The goal of Railsponsible is to establish an efficient analysis of corporate social responsibility (CSR) in supply chain practices, which would improve CSR through best practice sharing and capability building.
Railsponsible is facilitated by BSR, a global nonprofit organization that develops sustainable business strategies and solutions, with the support of EcoVadis which operates the sustainable procurement collaborative platforms that will assess, monitor and improve supplier CSR performance.
Pierre Francois Thaler, co-CEO of EcoVadis, said “Along with our partner BSR, EcoVadis initiated this effort because we saw the opportunity for four of our existing clients (Alstom, Deutsche Bahn, NedTrain, and SNCF) to join with their other industry peers to realize similar synergies as our other collaborations.”
“On one hand, procurement teams face challenges such as finding reliable sustainability indicators in a myriad of standards and regulations, and scales across global supply chains,” continued Thaler. “On the supplier side, they are faced with multiple duplicative surveys and little guidance on improvements. This industry collaboration, combined with the EcoVadis platform, solves these challenges with a universal CSR scorecard rating and sharing system.”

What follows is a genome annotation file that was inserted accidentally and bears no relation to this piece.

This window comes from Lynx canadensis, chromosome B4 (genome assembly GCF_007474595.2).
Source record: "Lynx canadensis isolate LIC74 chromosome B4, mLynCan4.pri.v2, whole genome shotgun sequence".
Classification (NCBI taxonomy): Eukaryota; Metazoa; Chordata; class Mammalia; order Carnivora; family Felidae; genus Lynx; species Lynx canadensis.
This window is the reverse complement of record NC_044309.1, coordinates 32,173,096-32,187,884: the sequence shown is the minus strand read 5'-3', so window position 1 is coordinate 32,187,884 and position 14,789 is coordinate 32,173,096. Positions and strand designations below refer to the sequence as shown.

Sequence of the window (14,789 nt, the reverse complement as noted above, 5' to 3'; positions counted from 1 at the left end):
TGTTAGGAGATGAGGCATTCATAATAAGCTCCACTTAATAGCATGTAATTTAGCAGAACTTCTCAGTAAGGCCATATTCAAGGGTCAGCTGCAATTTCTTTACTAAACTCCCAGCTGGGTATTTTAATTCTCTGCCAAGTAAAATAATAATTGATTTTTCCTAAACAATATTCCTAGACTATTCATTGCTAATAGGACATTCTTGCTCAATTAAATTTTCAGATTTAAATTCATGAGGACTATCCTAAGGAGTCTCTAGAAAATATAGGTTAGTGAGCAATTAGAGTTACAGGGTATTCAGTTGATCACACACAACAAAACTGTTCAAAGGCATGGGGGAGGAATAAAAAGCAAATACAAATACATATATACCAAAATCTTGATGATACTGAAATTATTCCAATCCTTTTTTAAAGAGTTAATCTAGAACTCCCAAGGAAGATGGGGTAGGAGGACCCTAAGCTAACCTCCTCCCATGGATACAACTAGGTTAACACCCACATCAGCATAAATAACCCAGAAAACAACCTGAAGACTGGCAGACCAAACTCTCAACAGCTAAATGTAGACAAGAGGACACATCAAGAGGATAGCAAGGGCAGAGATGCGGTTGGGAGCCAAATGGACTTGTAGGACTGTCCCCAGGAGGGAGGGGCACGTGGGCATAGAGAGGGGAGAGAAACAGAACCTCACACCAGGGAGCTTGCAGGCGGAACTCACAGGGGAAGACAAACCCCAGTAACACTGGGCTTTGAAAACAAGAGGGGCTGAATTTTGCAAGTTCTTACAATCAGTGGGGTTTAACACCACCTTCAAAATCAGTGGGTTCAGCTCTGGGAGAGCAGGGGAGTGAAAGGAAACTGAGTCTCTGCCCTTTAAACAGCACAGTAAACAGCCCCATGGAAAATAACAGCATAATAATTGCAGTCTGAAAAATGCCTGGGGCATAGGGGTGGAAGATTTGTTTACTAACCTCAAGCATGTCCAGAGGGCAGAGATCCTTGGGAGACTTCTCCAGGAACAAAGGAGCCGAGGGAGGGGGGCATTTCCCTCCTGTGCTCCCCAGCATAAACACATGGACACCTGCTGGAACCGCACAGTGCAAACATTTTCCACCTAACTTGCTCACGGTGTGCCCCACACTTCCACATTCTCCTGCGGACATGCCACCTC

The Railsponsible initiative is open to all railway operators and companies across the industry value chain, as well as key industry associations. Members will begin the first common supplier assessment campaigns this month.
At a ceremony last week in Chicago, Amtrak renamed its Chicago railroad operations center to honor former Federal Railroad Administration (FRA) leader Joseph C. Szabo for his longtime support of intercity passenger rail systems and national rail safety in the United States.
The Joseph C. Szabo Chicago Control Center dispatches 580 trains and 120,000 passengers daily, and is used by Amtrak intercity and Metra commuter trains as well as Amtrak lines in Michigan, Indiana and Louisiana.
The resolution was adopted by Amtrak’s board of directors, under the leadership of Chairman Anthony Coscia and Amtrak President and CEO Joseph Boardman. The resolution stated, “Under Mr. Szabo’s leadership at the FRA, rail transportation has never been safer in the United States, culminating with two straight years of record-breaking safety performance with significant reductions in all types of accidents.”